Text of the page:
Provided in the body portion I4 of the gover^ nor is a cylinder 24 having its left end, as viewed in Fig. 2, vented to atmosphere through a passage 25. The right end of the cylinder 24 is connected to the fuel mixture passage I6 at a location below the throttle valve 22 by a passage comprising sections 26 and 21 and an intermediate series-related valve chamber 2B. The axis of the cylinder 24 is disposed substantially perpendicular to the axis of the fuel passage I5 and in it is provided a reciprocable piston 29 which is connected by a spring 30 with an operating lever 3|' xed to the external end portion of the throttle shaft 23. The piston 29 is yieldably urged leftwardly, as viewed in Fig. 2, by a spring 3l which bears at one end against the piston and at its opposite end against the wall of the fuel mixture passage I6. The spring 3| tensions the spring 30 to predetermine the force by which the throttle valve 22 is urged toward its open position against the action of fuel mixture 3 flowing downwardly through the fuel mixture passage I9.

The action of the spring 2l is variably opposed by engine suction applied on the right side of the piston 29 through the passage sections 28 and 21 and the intermediate valve chamber 29. 'I'he amplitude of the force of the engine suction applied on the right side of the piston 29 is predetermined by atmospheric pressure responsive valve mechanism, generally designated by the numeral 32. 'I'his mechanism includes a needle valve 23 having a relatively gradually tapered lower extremity extending into the passage section 2t at the location where it joins the valve chamber 28. The needle valve stem is carried by a movable wall 24 of an expansible bellows 25 which has a sealed annular compartment 39. The bellows 35 has a lower wall 21 which is mounted upon and fixed to a substantially horizontal surface 98 of the body portion I4 of the governor, and a central portion of the interior of the bellows is sealed from the annular chamber 96 by an inner bellows 29 through which the valve stem 92 extends. A coil spring 40 bears between the upper and lower sides 34 and 21 of the bellows 95 normally tending to expand the bellows.

In the operation of the form of the invention shown in Figs. -1 and 2, the throttle valve 22 serves to limit the amount of fuel mixture supplied to the engine with which the governor is associated and thus it functions to limit the speed of operation of the engine. At any fixed atmospheric pressure which would correspond to a selected uniform altitude, the tension of the spring 30 which is predetermined by the action of the spring 3l, remains constant, and thus the force by which the throttle valve 22 is biased toward open position against the action of the ow of fuel mixture through the fuel mixture passage I6 is also ilxed. When the atmospheric pressure decreases, as for example, as a result of operation of the engine at an increased altitude, the bellows 2l expands and shifts the tapered end of the valve element 92 upwardly to either increase the effective opening between the tapered end of the valve element and the passage V26, or to open it from a fully closed position. 'I'hls action of the valve element 39 increases the force of engine suction applied on the right side of the piston 29, thus shifting it rightwardly against the action of the spring 9|, and decreasing the tension of the spring 39 in proportion to the decrease in atmospheric pressure which is reflected in the closing action of the flow of fuel mixture upon the throttle 22. The bellows 95. valve mechanism, piston 29, and springs 30 and 3| are all so calibrated as to maintain the resultant operation of the governor constant during operation of the engine at varying altitudes.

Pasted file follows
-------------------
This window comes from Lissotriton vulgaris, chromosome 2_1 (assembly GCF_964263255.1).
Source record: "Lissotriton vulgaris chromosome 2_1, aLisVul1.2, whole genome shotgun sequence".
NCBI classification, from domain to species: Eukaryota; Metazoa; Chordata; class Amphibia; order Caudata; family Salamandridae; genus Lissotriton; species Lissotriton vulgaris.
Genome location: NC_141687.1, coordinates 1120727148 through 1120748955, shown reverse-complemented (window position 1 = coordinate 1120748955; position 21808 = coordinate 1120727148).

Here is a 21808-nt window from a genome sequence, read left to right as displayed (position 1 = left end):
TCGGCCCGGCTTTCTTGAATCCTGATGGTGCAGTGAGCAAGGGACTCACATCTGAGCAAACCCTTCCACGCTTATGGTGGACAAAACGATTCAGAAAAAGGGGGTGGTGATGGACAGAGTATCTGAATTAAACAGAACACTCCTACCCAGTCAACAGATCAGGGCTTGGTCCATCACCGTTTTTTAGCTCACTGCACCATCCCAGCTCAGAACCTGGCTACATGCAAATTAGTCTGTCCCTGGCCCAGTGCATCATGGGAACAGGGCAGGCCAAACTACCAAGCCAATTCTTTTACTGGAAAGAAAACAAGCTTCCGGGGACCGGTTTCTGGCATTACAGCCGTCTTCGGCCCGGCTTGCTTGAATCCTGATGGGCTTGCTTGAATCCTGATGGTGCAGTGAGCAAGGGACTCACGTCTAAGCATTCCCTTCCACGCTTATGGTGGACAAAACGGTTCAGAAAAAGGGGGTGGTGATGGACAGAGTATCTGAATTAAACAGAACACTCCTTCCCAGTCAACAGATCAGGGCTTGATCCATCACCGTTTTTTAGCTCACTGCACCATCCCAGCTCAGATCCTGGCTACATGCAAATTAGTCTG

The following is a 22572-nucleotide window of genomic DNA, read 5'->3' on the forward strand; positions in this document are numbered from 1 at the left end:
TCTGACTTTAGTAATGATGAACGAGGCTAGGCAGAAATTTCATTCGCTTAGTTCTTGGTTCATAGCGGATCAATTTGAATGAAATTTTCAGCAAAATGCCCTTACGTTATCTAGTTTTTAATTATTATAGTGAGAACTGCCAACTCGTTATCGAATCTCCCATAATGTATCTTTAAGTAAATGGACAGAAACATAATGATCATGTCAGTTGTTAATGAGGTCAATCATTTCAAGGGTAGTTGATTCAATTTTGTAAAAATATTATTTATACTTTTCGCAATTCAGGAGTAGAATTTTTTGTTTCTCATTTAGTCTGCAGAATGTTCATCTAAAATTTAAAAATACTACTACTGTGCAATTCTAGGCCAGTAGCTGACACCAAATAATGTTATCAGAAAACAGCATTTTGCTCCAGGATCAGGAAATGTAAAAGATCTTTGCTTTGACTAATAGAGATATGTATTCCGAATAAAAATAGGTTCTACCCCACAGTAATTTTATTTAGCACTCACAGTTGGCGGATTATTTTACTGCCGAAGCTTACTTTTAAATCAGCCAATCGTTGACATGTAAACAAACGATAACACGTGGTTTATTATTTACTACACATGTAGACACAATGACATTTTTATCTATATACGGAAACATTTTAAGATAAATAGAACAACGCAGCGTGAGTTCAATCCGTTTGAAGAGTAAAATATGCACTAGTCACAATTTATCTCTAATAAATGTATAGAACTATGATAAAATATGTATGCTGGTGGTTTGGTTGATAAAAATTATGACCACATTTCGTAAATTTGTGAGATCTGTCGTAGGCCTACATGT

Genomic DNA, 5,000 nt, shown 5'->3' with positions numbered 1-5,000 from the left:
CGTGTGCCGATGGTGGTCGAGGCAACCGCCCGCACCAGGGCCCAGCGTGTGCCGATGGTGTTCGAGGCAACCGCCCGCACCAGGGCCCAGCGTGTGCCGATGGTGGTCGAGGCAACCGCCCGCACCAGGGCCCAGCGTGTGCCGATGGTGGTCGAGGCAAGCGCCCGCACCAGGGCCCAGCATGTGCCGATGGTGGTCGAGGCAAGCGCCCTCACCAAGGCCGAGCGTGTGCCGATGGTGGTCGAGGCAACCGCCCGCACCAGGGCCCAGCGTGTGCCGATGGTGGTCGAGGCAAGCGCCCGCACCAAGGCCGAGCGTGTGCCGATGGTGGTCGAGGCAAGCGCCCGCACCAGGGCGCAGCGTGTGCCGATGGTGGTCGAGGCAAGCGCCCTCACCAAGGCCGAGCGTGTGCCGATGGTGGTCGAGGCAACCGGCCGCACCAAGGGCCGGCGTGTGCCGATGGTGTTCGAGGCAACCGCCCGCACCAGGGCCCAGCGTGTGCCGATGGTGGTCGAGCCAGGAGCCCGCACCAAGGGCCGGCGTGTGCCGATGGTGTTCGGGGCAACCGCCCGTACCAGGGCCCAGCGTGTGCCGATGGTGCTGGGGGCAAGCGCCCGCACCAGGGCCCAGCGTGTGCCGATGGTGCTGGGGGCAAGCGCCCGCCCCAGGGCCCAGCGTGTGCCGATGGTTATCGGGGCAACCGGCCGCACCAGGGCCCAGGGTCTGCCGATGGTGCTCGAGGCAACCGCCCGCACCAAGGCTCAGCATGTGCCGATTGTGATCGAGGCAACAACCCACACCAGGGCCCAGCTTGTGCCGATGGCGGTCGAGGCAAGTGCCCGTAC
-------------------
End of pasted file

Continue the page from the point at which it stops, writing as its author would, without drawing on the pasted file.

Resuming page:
'I'he governor and its altitude-compensating mechanism, shown in the form of the invention illustrated in Fig. 3. is similar to that shown in Figs. 1 and 2, but in the form shown in Fig. 3, the throttle valve is yieldably urged towards open position by a spring and engine suction actuated mechanism is relied upon to varlably oppose the action of the governor spring rather than to vary its tension, as in the structure shown in Fig. 2. Corresponding parts of the structure shown in Figs. 2 and 3 are designated by the same numerals. The throttle valve 22 which is so oilset as to be urged by the flow of fuel mixture toward its closed position, is yieldably urged toward open position by a spring 4I having its right end at tached to a bracket 42 carried by the governor and its left end attached to a crank arm 42, extending upwardly from the external end of the throttle shaft 23. A piston 29 reciprocably mounted in the cylinder 24 is connected by a piston rod 44 with the crank arm 43. As shown in Fig. 3, the right end of the cylinder 24 is closed to the fuel mixture passageway I 6 and a suitable seal 44' is provided in the wall of the passageway I9 for reoiprocatively accommodating the piston rod 44. Engine suction is applied on the left side of the piston 29 through a passage 46 which communicates with the fuel mixture passage I6 and atmospheric pressure is applied on the right side of the piston through a passage 25. The left end of the cylinder 24 is also vented to atmosphere. This vent comprises passage sections 41 and 49 and an intermediate valve chamber 49. The amplitude of engine suction applied on the left side of the piston 29 is predetermined by valve mechanism, generally designated by the numeral 50, which includes a'valve stem 5I having a tapered valve element 52 on its lower end which extends through the valve chamber 49 and into the passage section 41 leading from the left end of the cylinder 24. The valve stem 5I is carried by the lower wall of the bellows 53 which has an opposite end supported by a bracket 54 mounted on the body portion I4 of the governor.